The VW Passat barreled along the Pike, a last leg surge depressing the pedal. Tim McGivern, lanky, a quick-talker and antsy was careening back to his childhood home with his wife Syrah, and all their belongings in tow.
He wasn’t sure what to expect, it had been a few years since he left for California. But that was no more.
Tim had been counting down the miles since the Pacific, and adding up the road signs along the way: 90. 95 North. 128. 114 East. Then the familiar struck him: salt-tinged air wafted in through the open windows.
Some things don’t change much in your absence. Or they do imperceptibly like mountains; rocks might slough off but the general shape remains. Others turn course dramatically, like the development in up-and-coming North Shore towns near the Atlantic.
When Tim left, The Promised Land was one of the largest concentrations of boulders north of Boston. 500 problems, a gem, and his hometown crag. Now it was a bunch of townhouses. The subdivisions sprawled out like a swollen river after the spring thaw, submerging and washing away a once pristine boulder field. A permanent landscape alteration.
“I was incensed,” Tim says upon learning about The Promised Land.
“It bugged me. A lot of local crags around here, on the Eastern side of [Massachusetts], they didn’t receive much attention for clean up and care. I saw a void before I left, but didn’t do anything then,” he says.
When he returned, the need for climbing area stewardship in Southeast New England became clear.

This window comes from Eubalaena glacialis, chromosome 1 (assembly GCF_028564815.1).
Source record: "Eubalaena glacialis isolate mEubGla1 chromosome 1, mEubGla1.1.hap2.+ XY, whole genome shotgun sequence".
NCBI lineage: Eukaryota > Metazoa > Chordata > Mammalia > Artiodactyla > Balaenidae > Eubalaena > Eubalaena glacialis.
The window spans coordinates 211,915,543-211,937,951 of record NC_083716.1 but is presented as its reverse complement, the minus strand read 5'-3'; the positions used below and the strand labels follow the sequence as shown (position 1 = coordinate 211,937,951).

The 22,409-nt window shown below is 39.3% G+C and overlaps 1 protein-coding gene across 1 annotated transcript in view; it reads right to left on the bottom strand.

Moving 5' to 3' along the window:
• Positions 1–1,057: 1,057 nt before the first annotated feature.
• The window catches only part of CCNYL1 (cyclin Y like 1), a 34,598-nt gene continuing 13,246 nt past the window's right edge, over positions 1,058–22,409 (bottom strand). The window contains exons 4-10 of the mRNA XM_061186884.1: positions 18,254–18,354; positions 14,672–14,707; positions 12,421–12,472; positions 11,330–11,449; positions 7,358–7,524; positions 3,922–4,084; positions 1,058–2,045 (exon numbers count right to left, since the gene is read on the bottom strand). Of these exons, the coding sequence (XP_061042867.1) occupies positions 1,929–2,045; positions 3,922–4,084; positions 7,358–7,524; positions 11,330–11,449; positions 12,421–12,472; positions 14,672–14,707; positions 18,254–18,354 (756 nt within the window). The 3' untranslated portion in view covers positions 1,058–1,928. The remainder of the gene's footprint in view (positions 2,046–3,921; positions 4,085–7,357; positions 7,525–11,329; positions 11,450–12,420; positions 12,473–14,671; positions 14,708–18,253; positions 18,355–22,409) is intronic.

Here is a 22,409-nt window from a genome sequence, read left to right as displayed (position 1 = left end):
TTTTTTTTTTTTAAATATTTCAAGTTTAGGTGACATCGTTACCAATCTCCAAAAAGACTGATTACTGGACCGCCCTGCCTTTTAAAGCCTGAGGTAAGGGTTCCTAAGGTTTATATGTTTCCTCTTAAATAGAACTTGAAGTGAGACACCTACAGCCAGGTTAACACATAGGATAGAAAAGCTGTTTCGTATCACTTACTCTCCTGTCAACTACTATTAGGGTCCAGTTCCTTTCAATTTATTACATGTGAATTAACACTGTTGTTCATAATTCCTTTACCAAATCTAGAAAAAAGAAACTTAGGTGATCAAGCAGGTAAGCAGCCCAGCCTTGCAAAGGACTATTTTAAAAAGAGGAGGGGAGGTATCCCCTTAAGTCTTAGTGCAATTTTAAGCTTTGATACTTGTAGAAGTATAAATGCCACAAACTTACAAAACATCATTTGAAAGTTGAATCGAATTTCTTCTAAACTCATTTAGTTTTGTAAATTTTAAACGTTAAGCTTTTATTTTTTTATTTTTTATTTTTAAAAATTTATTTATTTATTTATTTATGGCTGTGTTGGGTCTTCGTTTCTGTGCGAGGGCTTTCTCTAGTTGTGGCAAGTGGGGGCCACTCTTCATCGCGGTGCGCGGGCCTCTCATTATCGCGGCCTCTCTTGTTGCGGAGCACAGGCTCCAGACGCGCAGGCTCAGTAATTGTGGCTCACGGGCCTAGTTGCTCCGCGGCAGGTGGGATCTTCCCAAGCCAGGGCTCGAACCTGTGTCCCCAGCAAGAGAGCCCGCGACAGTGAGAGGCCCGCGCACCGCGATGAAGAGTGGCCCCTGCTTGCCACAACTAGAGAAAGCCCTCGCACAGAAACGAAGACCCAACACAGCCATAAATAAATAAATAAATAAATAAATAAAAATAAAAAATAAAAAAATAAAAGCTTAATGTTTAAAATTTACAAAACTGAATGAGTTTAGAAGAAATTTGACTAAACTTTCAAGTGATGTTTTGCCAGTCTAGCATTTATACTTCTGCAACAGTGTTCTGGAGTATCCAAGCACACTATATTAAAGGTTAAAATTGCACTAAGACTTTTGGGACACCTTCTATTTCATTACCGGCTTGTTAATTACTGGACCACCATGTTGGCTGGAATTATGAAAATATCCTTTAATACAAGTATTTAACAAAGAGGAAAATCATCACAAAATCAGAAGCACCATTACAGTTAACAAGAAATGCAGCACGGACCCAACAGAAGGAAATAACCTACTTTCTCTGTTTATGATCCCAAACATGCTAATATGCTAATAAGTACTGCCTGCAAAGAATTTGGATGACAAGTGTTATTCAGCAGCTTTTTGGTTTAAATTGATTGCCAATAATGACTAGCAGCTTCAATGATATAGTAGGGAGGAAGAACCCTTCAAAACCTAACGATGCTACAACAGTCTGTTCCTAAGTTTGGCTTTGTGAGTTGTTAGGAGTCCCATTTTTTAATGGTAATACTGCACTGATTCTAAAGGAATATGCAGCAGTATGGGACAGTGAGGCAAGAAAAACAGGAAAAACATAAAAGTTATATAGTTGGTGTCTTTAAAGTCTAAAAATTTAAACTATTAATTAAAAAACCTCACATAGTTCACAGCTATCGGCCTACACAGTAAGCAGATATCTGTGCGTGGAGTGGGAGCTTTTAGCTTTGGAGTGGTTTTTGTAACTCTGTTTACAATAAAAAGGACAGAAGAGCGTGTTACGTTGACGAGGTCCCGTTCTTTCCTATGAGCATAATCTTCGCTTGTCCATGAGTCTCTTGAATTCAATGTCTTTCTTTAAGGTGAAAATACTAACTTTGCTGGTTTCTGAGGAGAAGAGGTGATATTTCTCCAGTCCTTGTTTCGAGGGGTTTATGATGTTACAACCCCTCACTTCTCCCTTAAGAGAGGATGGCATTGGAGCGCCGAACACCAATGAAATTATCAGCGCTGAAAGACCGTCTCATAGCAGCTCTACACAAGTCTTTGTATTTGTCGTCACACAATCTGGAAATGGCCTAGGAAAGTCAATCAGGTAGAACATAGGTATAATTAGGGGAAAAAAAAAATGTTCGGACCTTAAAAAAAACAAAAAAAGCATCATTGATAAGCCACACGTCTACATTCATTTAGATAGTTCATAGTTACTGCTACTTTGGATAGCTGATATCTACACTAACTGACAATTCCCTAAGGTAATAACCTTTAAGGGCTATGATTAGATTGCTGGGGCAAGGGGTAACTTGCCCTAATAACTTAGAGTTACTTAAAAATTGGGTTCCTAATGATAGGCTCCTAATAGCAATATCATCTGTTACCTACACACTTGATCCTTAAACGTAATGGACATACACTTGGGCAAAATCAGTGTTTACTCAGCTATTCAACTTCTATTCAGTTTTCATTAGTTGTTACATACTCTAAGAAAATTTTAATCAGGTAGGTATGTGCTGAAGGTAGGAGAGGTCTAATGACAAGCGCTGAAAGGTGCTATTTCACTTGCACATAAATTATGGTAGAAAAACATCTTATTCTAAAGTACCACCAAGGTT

“Advocacy doesn’t just happen.”– Tim McGivern
Historically, the crags in the urban 95 loop around Boston were seen as a training ground for bigger objectives elsewhere. They were nice to haves and weren’t given the same oversight as better known places in Western Mass. and New Hampshire. Home spots like Quincy Quarries became tarnished and tagged with graffiti or remained underdeveloped like Lynn Woods.
Tim saw that if climbers weren’t paying attention the land that housed their beloved boulders and cliffs could get sold, fenced off, and even destroyed.
So he took a stand. He wasn’t going to let what happened to The Promised Land occur again.
The Southeast New England Climbers Coalition (SNECC) was started by Tim and Dave Twardowski in 2017 with the mission to “preserve climbing areas for present and future generations of climbers.”
The group has grown to include Shannon McFarland, Ryan Bouldin, Courtney Cutler, Pete Sancianco and Patrick Montague on the Board of Directors, along with an active membership.
They are working towards efforts from land protection (The Promised Land, Quincy Quarries), to access, (Bartholomew Pond), to awareness (Lynn Woods Boulder Bash, New Englands first outdoor bouldering competition), and a Regional Stewardship Plan in order to effect change on a larger scale.
“Advocacy doesn’t just happen,” Tim says. “The more I talk with climbers the more I realize they don’t understand this.”
With the rise in popularity of climbing and ever greater attendance at outdoor crags, stewardship is more important than ever.
According to the Access Fund, “1 in 5 climbing areas in the United States is threatened by an access issue—whether its private land lost to development, public land managers over-regulating climbing, or climber impacts degrading the environment.”
The challenge comes down to one basic tenet: Climbing requires rock, which is often on private land and easy to lose.
Tim advocates that protection requires participation, in being custodians to the areas we frequent, and supporting efforts like SNECC who work at a municipal and regulatory level for long-term solutions. Without engagement climbers have no voice and beloved climbing areas can be inalterably changed, like at The Promised Land.
Want to get involved, become a member, or learn more?